Paris metropolitan area

The Paris metropolitan area (French: aire urbaine de Paris, pronounced [ɛʁ yʁbɛn də paʁi]) is a statistical area that describes the reach of commuter movement to and from Paris, France and its surrounding suburbs.

Map showing the extent of the Paris metropolitan area at the 1999 census, when it included 1,584 communes and covered 14,518 km². Since then, the Paris metropolitan area has absorbed nearly 200 further communes (not shown on the map), so that by 2020 it included 1,771 communes and covered 17,194 km².
False-color satellite image of the Parisian metropolitan area.


Created and used from 1996 by France's national INSEE statistical bureau to match international demographic standards,[1] the aire urbaine (literally: 'urban area') is a statistical unit that describes the suburban development around centres of urban growth:[2] it is composed of a couronne périurbaine (literally: 'peri-urban crown'; INSEE translation: 'rim') [3]) surrounding a more densely built and densely populated pôle urbain (or "urban cluster"[4]), which is a single or group of densely-built unité urbaine (literal and INSEE translation: "urban unit"[5]) communes.

In 2011, the INSEE reclassified its largest aires urbaines into aires métropolitaines (literally: metropolitan areas) and grandes aires urbaines ('large urban areas').[6] With this change, the Paris metropolitan area became the largest in France.[7]

In France, use of the term 'Paris metropolitan area' is limited to demographic and statistical studies, and, to date, it is not used in economic statistics — the traditional administrative subdivisions commune, département, and région are still referenced for this — though the media will employ it when referring to the electoral tendencies of France's largest cities. In 2010 the government passed a law that invited France's largest city 'metropoles' to work together as an intercommunitary entities (more or less described by the INSEE concept),[8] but the lack of response by the following year moved the government to make the cooperation for many of France's largest cities obligatory, and Paris became a case study all on its own.[9]

This latter initiative created the "Métropole du Grand Paris" (official translation: 'Greater Paris metropolitan authority'), a Paris-centred intercommunal cooperation effort enacted from January 1, 2016.[10] The territory it covers is much smaller than the INSEE 'Paris metropolitan area' statistical area: it includes Paris, its neighbouring three departments (or 'petite couronne'), and a few bordering communes in the departments beyond.[11]


As of 2020, the INSEE statistical Paris metropolitan area covers 1771 communes.[12] With its 17,194 km2 (6,639 sq mi), it extends significantly beyond Paris' administrative Île-de-France region (12,012 km2 (4,638 sq mi)),[13] a region also commonly referred to as the région parisienne ("Paris Region"). Outside the Île-de-France region, it covers part of the departments Aisne, Eure, Eure-et-Loir, Loiret, Marne, Oise, Seine-Maritime and Yonne.[12]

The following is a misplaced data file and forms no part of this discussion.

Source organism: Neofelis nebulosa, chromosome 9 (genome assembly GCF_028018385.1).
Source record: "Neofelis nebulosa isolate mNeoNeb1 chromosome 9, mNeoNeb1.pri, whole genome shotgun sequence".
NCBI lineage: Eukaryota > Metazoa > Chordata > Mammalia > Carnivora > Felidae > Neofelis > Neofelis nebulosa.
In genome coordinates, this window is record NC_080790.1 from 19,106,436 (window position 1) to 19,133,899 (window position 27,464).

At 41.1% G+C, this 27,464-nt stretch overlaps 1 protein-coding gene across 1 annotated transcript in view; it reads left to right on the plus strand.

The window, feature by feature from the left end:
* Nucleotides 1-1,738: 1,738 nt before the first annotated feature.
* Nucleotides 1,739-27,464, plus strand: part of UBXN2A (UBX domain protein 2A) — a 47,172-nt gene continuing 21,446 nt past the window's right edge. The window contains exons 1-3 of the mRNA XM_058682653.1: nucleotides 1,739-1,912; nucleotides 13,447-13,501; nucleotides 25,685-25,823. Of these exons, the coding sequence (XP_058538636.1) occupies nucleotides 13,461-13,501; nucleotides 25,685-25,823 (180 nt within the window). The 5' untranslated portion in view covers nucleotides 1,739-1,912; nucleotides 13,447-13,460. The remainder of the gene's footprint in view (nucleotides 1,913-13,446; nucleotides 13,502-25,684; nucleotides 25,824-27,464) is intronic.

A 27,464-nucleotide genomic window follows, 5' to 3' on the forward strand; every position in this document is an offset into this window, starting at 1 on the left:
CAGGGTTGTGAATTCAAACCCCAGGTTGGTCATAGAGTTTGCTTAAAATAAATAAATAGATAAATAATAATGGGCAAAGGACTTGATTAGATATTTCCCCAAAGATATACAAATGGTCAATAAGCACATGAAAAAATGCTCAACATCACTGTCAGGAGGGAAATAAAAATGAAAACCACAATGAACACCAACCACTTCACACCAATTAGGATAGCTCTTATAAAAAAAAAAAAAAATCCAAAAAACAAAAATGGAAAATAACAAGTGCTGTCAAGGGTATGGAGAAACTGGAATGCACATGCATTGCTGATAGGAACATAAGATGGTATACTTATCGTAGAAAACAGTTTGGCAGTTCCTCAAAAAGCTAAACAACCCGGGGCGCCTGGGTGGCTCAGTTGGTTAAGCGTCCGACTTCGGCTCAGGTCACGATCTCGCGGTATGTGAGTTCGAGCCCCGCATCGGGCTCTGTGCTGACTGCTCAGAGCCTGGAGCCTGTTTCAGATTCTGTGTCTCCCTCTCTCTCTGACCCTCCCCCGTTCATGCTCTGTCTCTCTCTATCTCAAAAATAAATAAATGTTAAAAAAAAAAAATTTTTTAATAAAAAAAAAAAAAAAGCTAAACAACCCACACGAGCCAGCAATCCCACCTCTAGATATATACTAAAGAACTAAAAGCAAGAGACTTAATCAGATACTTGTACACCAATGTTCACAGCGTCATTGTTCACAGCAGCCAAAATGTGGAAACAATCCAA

The area had a population of 12,628,266 as of 2017,[13] making it the largest urban region in the European Union. Nearly 19% of France's population resides in the region.

The Paris metropolitan area expands at each population census due to the rapid population growth in the Paris area. New communes (municipalities) surrounding Paris are included when they meet the 40% commuter threshold required. At the 1968 census, the earliest date for which population figures were retrospectively computed for French aire urbaines, the Paris metropolitan area had 8,368,459 inhabitants in an area that only encompassed central Île-de-France.[14]

By the 1999 census the Paris metropolitan area was slightly larger than Île-de-France and had 11,174,743 inhabitants in 14,518 km². By 2017 it had reached 12,628,266 inhabitants in 17,194 km², an area significantly larger than Île-de-France.[13]


The table below shows the population growth of the Paris metropolitan area (aire urbaine), i.e. the urban area (pôle urbain) and the commuter belt (couronne périurbaine) surrounding it. (Note: the area shown in red and pink in the map above):

See also


  1. Joubert, Guillaume; Lebrun, Vanessa (Jul 2, 2014). Histoire-Géographie Éducation civique 3e - Prépabrevet Cours & entraînement (in French). Hatier. p. 117. ISBN 978-2218962431. Retrieved 5 April 2017.
  2. "INSEE - Definitions - Urban area". INSEE. INSEE. Retrieved 5 April 2017.
  3. Definitions and methods: Rim
  4. Definitions and methods: Urban Cluster
  5. "Insee - definitions - Urban Unit". INSEE. Retrieved 5 April 2017.
  6. "An administrative segmentation of French territory: 12 metropolitan areas, 29 large urban areas". INSEE. INSEE. Retrieved 5 April 2017.
  7. "INSEE PREMIERE" (PDF) (in French) (N° 1333). January 2011: 2. Retrieved 5 April 2017. Cite journal requires |journal= (help)
  8. "LOI n° 2010-1563 du 16 décembre 2010 de réforme des collectivités territoriales". Retrieved 5 April 2017.
  9. "Affirmation des Metropoles et Grand Paris" (PDF) (in French). May 2014. p. 1.1. Archived from the original (PDF) on 3 March 2016. Retrieved 5 April 2017.
  10. "Métropole du Grand Paris - English version". Métropole du Grand Paris. Retrieved 5 April 2017.
  11. "Carte des territoires". Métropole du Grand Paris. Retrieved 5 April 2017.
  12. Aire urbaine de Paris (001), INSEE
  13. Comparateur de territoire: Aire urbaine de Paris (001), Île-de-France (11)
  14. Philippe Julien. "Mesurer un univers urbain en expansion" (PDF) (in French). INSEE. p. 11. Retrieved 2013-09-22.

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